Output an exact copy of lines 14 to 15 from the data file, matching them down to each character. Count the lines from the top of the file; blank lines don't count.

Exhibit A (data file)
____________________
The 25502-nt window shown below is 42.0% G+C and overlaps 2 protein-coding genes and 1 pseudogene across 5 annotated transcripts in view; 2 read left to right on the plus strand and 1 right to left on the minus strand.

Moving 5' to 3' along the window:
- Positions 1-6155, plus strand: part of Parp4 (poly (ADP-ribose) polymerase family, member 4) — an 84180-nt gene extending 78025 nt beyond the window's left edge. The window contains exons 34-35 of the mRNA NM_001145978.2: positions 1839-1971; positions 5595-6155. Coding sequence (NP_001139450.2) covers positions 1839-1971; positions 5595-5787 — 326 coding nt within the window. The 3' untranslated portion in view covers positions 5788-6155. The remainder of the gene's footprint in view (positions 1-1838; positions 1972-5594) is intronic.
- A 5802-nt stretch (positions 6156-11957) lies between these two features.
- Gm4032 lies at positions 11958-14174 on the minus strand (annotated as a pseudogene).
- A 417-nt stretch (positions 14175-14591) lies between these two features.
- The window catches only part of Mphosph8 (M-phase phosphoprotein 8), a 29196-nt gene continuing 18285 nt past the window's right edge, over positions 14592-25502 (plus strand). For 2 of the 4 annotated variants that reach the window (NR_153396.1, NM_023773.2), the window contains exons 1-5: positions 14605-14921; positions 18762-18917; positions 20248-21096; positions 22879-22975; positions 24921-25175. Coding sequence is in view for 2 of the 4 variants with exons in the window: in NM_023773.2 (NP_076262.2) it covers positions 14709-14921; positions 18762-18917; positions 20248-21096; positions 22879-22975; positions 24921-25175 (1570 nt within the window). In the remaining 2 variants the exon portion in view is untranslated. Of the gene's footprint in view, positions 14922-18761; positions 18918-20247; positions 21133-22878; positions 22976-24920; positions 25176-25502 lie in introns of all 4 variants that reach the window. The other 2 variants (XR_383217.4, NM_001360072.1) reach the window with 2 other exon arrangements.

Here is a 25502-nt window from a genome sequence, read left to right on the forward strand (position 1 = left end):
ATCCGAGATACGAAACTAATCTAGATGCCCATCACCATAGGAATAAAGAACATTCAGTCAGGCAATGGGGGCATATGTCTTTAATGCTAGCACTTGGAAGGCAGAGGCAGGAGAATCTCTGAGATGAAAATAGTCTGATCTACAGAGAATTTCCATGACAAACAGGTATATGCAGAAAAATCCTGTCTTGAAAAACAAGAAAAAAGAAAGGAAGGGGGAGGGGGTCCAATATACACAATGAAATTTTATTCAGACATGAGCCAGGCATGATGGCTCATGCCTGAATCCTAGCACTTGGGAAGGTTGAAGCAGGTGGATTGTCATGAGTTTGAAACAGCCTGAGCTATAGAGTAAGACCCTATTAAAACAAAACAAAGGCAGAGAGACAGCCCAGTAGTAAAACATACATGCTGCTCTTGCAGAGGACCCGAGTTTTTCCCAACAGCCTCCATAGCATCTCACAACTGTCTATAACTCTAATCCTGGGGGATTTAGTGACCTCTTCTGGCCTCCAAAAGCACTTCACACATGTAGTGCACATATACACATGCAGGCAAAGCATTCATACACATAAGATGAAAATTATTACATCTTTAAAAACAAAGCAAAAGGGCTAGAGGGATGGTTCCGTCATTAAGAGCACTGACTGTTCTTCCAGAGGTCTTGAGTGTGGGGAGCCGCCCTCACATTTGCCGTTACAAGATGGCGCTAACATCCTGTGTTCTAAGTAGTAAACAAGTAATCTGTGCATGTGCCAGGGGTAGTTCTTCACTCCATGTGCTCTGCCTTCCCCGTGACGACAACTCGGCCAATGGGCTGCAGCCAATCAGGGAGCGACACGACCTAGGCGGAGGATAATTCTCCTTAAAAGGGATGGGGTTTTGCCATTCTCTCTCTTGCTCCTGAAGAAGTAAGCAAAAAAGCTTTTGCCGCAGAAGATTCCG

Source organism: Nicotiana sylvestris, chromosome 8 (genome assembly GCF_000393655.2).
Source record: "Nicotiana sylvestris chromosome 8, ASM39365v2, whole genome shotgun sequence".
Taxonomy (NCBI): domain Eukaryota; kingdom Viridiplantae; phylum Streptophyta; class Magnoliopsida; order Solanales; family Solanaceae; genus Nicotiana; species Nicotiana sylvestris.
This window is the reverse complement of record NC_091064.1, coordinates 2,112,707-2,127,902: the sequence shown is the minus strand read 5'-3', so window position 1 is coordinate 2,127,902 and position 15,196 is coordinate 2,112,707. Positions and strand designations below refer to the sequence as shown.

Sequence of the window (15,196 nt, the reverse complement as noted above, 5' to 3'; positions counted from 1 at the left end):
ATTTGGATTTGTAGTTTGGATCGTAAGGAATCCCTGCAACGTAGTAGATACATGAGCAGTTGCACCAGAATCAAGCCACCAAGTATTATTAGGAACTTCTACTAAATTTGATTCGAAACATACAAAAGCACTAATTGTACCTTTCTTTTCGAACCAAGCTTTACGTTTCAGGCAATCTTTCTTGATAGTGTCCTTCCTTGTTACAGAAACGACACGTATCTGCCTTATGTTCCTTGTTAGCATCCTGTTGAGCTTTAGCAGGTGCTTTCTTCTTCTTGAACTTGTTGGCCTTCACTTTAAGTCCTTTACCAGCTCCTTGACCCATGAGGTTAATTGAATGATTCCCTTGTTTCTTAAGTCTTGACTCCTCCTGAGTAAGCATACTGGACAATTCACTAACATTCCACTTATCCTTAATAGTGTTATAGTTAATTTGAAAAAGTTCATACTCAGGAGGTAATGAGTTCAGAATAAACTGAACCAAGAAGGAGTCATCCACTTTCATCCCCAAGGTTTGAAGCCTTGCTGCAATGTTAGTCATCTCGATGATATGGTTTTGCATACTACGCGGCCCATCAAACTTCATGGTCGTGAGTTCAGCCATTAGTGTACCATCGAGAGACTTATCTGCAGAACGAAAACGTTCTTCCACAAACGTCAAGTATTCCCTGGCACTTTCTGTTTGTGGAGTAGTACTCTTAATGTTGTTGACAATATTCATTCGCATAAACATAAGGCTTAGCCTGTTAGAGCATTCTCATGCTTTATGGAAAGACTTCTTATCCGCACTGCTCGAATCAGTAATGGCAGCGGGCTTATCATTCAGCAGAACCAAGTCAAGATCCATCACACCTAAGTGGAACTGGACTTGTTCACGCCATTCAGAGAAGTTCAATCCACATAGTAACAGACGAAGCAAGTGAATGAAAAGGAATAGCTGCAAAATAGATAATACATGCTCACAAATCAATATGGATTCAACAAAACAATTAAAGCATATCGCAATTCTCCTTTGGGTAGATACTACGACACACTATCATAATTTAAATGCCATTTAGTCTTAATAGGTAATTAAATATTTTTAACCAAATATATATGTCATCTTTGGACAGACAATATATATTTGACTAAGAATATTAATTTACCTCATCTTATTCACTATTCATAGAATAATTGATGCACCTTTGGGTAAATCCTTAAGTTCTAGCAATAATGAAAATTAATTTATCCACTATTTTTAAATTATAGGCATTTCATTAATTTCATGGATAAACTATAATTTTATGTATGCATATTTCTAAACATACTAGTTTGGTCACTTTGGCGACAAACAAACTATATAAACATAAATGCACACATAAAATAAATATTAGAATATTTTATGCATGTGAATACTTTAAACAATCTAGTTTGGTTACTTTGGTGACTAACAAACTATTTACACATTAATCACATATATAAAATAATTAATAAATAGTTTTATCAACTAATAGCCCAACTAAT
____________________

Sequence of the window (15,196 nt, the reverse complement as noted above, 5' to 3'; positions counted from 1 at the left end):
ATTTGGATTTGTAGTTTGGATCGTAAGGAATCCCTGCAACGTAGTAGATACATGAGCAGTTGCACCAGAATCAAGCCACCAAGTATTATTAGGAACTTCTACTAAATTTGATTCGAAACATACAAAAGCACTAATTGTACCTTTCTTTTCGAACCAAGCTTTACGTTTCAGGCAATCTTTCTTGATAGTGTCCTTCCTTGTTACAGAAACGACACGTATCTGCCTTATGTTCCTTGTTAGCATCCTGTTGAGCTTTAGCAGGTGCTTTCTTCTTCTTGAACTTGTTGGCCTTCACTTTAAGTCCTTTACCAGCTCCTTGACCCATGAGGTTAATTGAATGATTCCCTTGTTTCTTAAGTCTTGACTCCTCCTGAGTAAGCATACTGGACAATTCACTAACATTCCACTTATCCTTAATAGTGTTATAGTTAATTTGAAAAAGTTCATACTCAGGAGGTAATGAGTTCAGAATAAACTGAACCAAGAAGGAGTCATCCACTTTCATCCCCAAGGTTTGAAGCCTTGCTGCAATGTTAGTCATCTCGATGATATGGTTTTGCATACTACGCGGCCCATCAAACTTCATGGTCGTGAGTTCAGCCATTAGTGTACCATCGAGAGACTTATCTGCAGAACGAAAACGTTCTTCCACAAACGTCAAGTATTCCCTGGCACTTTCTGTTTGTGGAGTAGTACTCTTAATGTTGTTGACAATATTCATTCGCATAAACATAAGGCTTAGCCTGTTAGAGCATTCTCATGCTTTATGGAAAGACTTCTTATCCGCACTGCTCGAATCAGTAATGGCAGCGGGCTTATCATTCAGCAGAACCAAGTCAAGATCCATCACACCTAAGTGGAACTGGACTTGTTCACGCCATTCAGAGAAGTTCAATCCACATAGTAACAGACGAAGCAAGTGAATGAAAAGGAATAGCTGCAAAATAGATAATACATGCTCACAAATCAATATGGATTCAACAAAACAATTAAAGCATATCGCAATTCTCCTTTGGGTAGATACTACGACACACTATCATAATTTAAATGCCATTTAGTCTTAATAGGTAATTAAATATTTTTAACCAAATATATATGTCATCTTTGGACAGACAATATATATTTGACTAAGAATATTAATTTACCTCATCTTATTCACTATTCATAGAATAATTGATGCACCTTTGGGTAAATCCTTAAGTTCTAGCAATAATGAAAATTAATTTATCCACTATTTTTAAATTATAGGCATTTCATTAATTTCATGGATAAACTATAATTTTATGTATGCATATTTCTAAACATACTAGTTTGGTCACTTTGGCGACAAACAAACTATATAAACATAAATGCACACATAAAATAAATATTAGAATATTTTATGCATGTGAATACTTTAAACAATCTAGTTTGGTTACTTTGGTGACTAACAAACTATTTACACATTAATCACATATATAAAATAATTAATAAATAGTTTTATCAACTAATAGCCCAACTAAT